So, here we are: January. Christmas has come and gone and the warm lights of December have been replaced with the wind and rain of January. Sigh. But anyway, how was your Christmas? I hope it was a time of rest and good health.
My Christmas? As usual, it was filled with random discussions around the Christmas dinner table including, as ever, conversations about weird and wonderful Employment Law cases. In particular, some of my family members were shocked to hear that a non-disabled employee can suffer disability-related discrimination. One even suggested that I make the subject into a blog when I returned to work and, me being me, I couldn’t resist such an invitation…
So what am I talking about? Well, this was the case of Chief Constable of Norfolk v Coffey which concerned a female police officer who applied for a job in another police force. The police officer had a progressive hearing condition with tinnitus which, going forward, would continue to worsen. When originally recruited for her current police force, she failed the meet the usual criteria for police recruitment due to her low level of hearing but, after the police force arranged a practical functionality test, she was passed for duty and assigned for front-line duties. There were no concerns over her performance during her time in the role.
The issues started in 2013 when she applied to transfer to a new police force. As was standard, she attended a pre-employment health assessment. The medical practitioner concluded that, whilst her hearing level was technically just outside the usual police force parameters, she performed her current role with no difficulties and a practical functionality test was recommended. However, the new police force refused to follow this recommendation and, instead, declined her request to transfer due to her hearing below the recognised standard and, rather importantly, commented that it would not be appropriate to accept a candidate outside of the recognised standard of hearing because of the risk of increasing the pool of police officers placed on restricted duties.
We can all probably see where this is going. Sure enough, the Claimant lodged a claim with an Employment Tribunal for direct discrimination on grounds of disability. However, this was a rather unorthodox claim because her claim wasn’t that she currently had a disability but, rather, that she was discriminated against because she was perceived as having a disability by having a health condition that, eventually at some point in the future, could become a disability.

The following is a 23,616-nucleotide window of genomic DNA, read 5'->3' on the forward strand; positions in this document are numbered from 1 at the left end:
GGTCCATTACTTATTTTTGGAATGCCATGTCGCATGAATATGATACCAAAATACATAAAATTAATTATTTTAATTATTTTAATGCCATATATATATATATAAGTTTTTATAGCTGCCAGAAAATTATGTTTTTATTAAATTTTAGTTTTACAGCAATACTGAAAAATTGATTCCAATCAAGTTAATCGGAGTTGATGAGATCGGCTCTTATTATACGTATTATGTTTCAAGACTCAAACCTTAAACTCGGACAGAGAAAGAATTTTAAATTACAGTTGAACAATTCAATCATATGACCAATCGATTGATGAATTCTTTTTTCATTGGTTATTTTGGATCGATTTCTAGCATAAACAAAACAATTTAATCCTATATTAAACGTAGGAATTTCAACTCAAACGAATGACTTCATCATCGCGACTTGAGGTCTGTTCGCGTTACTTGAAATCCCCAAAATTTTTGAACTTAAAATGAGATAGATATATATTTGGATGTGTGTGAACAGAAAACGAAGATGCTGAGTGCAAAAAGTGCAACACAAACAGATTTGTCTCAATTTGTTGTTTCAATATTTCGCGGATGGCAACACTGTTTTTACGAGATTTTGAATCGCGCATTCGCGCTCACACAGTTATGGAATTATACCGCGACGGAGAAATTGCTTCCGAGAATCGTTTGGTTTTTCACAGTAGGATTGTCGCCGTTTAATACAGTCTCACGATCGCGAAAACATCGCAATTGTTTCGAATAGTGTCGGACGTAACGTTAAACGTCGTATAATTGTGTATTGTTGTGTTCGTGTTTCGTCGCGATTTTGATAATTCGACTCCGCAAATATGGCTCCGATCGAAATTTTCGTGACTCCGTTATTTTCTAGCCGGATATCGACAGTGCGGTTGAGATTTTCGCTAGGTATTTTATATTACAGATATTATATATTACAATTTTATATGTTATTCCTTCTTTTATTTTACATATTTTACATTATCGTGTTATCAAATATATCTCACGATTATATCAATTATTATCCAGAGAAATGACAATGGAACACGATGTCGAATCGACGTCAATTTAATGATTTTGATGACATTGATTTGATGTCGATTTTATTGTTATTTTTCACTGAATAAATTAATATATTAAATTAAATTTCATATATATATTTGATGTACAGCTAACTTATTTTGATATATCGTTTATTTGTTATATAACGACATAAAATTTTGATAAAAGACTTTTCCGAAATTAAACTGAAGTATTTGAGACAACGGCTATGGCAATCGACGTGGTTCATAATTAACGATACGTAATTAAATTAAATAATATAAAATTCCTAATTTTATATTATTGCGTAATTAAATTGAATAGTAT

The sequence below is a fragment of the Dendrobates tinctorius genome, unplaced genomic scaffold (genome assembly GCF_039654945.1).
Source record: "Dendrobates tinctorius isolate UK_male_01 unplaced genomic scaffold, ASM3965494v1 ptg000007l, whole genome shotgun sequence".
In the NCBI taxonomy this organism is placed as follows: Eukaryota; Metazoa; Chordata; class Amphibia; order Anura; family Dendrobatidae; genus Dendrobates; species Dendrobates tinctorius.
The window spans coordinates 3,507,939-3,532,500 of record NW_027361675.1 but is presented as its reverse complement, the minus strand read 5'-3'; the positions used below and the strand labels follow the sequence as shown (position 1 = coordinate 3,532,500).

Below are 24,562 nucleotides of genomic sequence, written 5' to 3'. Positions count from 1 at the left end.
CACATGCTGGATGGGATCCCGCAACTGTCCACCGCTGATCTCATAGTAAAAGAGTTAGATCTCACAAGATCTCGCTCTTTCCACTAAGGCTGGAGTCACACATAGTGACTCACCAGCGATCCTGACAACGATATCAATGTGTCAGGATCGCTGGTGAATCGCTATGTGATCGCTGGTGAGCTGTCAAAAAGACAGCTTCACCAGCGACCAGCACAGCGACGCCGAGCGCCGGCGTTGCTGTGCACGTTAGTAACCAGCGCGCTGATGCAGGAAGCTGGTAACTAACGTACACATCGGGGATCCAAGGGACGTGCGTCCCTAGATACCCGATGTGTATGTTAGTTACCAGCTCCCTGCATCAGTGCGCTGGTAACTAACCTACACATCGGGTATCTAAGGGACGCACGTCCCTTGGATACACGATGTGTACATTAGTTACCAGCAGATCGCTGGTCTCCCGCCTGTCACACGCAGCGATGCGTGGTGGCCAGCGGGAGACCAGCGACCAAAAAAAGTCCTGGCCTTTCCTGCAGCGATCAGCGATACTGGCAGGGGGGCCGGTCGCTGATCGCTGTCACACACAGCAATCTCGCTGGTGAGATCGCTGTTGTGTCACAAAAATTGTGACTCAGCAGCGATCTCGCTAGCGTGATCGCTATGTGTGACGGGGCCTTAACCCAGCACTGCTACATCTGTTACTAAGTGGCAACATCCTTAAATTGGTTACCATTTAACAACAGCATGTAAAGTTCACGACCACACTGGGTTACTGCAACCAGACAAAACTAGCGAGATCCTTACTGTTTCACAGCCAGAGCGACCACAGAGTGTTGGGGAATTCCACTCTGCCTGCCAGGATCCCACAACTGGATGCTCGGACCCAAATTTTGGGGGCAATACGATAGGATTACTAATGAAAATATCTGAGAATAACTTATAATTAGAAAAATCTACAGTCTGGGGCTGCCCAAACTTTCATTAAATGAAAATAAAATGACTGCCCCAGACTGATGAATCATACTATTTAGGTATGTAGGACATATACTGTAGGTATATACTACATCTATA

The Tribunal considered the arguments and held that the police force’s comment concerning the risk of the Claimant ending up on restricted duties supported the view that they viewed the Claimant’s hearing condition as a potential or actual disability which, down the line, would lead to the police force having to make suitable adjustments to her role. Due to this being the main reason for turning down her transfer to the new police force, the Tribunal held that the Claimant was correct in that she had been directly discriminated against.
The police force appealed the judgment to the Employment Appeal Tribunal (EAT), mainly on the fact that they didn’t believe she had a disability at the time of making the decision. The EAT also found in favour of the Claimant. Importantly, the EAT held that an employer can discriminate by way of perceiving a future disability even where they don’t believe the employee has a disability under the Equality Act 2010 at the relevant time if they believe or understand that the condition is progressive and likely to become a disability in the future.
Now, some may scoff and say that, surely, anti-disability discrimination legislation is only there to protect those that are currently disabled and widening it in this way will ‘open the floodgates’. It is certainly true that the majority of disability discrimination claims are brought by those who first demonstrate that they are disabled under the Equality Act 2010 definition.
However, in reality, the Tribunal (and EAT) have helped plug a potential loophole in the law here. What loophole? Well, if the case had been decided differently, employers could foreseeably aim to dismiss and/or subject an employee to detriment in circumstances where it is believed that a health condition will worsen into a disability in the near future but hasn’t as of that moment. Would it be within the purpose of the legislation (i.e. to protect individuals with serious health conditions from negative treatment) to allow employers to pre-empt a disability and dismiss them based entirely on that fact before they are classified as disabled and obtain the accompanying anti-discrimination law protection? No, not really.
The reality, however, is that this is a unique case. It is rare that an employer will actually give a reason directly linked to a progressive health condition as the reason for rejecting a job application and/or subjecting an individual to a detriment. Rather, the majority of discrimination tends to arise where a false reason is given to cover up the real reason and, in those cases, this judgment is unlikely to hold much sway.
So there we go, a lovely employment law nugget from the Christmas table but minus the calories!